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On view at NYU’s Grey Art Gallery: Beat Memories: The photographs of Allen Ginsberg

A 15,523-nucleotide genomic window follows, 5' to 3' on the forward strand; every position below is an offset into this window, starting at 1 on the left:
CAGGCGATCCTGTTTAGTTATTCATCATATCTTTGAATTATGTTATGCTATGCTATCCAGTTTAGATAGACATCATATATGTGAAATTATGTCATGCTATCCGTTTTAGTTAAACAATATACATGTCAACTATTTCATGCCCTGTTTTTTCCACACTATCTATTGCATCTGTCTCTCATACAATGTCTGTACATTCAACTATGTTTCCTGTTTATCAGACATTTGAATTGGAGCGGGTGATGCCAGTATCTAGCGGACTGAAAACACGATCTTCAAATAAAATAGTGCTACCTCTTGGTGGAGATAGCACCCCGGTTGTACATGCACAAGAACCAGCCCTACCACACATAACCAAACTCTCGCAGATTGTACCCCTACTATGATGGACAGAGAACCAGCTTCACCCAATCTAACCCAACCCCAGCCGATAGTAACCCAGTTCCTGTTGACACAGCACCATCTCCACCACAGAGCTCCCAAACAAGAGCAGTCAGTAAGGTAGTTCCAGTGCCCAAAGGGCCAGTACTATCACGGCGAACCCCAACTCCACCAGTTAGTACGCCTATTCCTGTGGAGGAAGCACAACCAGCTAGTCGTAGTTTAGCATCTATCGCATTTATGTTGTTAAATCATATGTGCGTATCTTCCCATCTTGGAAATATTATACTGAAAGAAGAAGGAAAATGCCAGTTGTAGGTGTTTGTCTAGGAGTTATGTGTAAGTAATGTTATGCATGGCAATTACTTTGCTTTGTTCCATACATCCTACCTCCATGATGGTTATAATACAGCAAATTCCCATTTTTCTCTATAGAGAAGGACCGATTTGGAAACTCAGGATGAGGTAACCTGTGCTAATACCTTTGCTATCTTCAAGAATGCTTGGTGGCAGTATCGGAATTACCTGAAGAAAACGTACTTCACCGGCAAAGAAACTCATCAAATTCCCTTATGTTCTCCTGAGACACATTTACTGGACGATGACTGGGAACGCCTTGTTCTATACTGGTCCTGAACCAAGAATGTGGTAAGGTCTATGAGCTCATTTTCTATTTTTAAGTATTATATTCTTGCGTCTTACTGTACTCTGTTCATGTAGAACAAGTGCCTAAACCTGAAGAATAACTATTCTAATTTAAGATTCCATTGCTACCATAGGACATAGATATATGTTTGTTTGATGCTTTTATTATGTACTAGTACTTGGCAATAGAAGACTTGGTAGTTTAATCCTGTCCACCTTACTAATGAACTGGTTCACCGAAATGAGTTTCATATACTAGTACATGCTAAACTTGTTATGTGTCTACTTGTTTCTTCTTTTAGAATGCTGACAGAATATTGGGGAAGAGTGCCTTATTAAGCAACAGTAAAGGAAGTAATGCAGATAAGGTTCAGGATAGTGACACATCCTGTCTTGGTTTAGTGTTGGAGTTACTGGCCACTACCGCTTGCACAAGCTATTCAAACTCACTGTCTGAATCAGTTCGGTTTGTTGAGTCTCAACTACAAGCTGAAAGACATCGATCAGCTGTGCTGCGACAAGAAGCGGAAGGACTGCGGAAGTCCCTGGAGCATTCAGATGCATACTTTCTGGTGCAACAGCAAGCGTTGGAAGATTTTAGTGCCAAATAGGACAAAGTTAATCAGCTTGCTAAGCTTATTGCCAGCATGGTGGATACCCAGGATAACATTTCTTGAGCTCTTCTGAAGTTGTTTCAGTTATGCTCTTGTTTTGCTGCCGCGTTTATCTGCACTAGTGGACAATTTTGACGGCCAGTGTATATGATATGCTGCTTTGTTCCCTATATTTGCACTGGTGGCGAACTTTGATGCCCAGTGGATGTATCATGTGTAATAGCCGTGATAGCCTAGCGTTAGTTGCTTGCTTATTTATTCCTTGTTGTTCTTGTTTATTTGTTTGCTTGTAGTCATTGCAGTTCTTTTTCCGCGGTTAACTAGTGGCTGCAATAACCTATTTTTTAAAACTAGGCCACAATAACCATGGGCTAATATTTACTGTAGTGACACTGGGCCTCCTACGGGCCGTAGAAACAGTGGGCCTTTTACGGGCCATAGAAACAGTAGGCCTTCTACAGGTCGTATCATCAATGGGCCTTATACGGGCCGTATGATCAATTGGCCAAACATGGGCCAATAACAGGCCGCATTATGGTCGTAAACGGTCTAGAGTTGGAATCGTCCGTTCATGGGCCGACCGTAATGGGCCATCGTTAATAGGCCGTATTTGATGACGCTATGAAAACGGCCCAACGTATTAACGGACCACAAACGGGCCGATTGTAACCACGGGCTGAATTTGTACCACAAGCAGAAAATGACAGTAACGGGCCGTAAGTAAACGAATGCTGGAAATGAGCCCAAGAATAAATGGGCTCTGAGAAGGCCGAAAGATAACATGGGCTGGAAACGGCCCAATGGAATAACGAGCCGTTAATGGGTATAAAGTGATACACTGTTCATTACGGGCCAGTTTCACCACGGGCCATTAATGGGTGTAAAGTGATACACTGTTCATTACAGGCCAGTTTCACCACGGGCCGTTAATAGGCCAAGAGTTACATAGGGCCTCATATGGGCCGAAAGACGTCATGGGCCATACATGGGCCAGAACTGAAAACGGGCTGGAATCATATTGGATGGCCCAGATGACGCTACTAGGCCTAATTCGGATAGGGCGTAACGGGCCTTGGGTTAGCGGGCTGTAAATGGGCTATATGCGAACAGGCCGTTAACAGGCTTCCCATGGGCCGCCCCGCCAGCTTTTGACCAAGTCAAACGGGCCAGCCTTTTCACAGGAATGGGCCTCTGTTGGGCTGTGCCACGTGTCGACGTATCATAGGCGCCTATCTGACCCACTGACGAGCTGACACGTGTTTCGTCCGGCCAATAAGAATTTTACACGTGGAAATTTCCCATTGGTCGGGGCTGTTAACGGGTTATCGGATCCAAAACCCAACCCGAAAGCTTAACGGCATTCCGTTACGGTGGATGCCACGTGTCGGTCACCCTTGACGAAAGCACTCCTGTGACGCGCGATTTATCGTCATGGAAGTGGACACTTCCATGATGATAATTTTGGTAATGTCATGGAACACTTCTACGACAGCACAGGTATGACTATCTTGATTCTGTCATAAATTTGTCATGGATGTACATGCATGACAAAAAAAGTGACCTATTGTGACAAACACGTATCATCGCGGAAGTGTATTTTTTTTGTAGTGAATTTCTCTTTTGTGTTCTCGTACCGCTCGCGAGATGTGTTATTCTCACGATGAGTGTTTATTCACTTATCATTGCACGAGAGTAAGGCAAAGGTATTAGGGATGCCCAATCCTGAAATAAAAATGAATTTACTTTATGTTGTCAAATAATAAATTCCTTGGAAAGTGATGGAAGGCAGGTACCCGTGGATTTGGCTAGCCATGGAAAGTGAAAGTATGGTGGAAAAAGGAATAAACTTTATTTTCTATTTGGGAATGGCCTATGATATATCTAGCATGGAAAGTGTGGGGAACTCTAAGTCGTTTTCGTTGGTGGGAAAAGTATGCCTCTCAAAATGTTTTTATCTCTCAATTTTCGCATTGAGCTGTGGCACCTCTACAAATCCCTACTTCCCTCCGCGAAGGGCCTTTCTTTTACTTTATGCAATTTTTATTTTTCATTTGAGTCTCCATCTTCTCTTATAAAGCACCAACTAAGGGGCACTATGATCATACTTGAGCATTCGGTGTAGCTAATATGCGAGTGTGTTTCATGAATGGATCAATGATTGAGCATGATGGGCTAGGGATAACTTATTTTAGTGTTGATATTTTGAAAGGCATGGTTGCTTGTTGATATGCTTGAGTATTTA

One of the most visionary writers of his generation,Allen Ginsberg (1926–1997) was also a photographer. He began photographing actively in New York City in 1953, having his film developed and printed at a drugstore near his apartment on the Lower East Side. After looking through the snapshots and perhaps giving a few to friends, he tossed them to the back of a drawer or the bottom of a closet. Ginsberg later said that these photographs were “meant more for a public in heaven than one here on earth—and that’s why they’re charming.” Between 1953 and 1963 he took numerous, often exuberant portraits of himself and his close-knit group of friends—such as Beat writers William S. Burroughs, Neal Cassady, Gregory Corso, and Jack Kerouac. He viewed these prints as casual and unselfconscious “keepsakes” that recorded “certain moments in eternity,” and he did not initially exhibit them.
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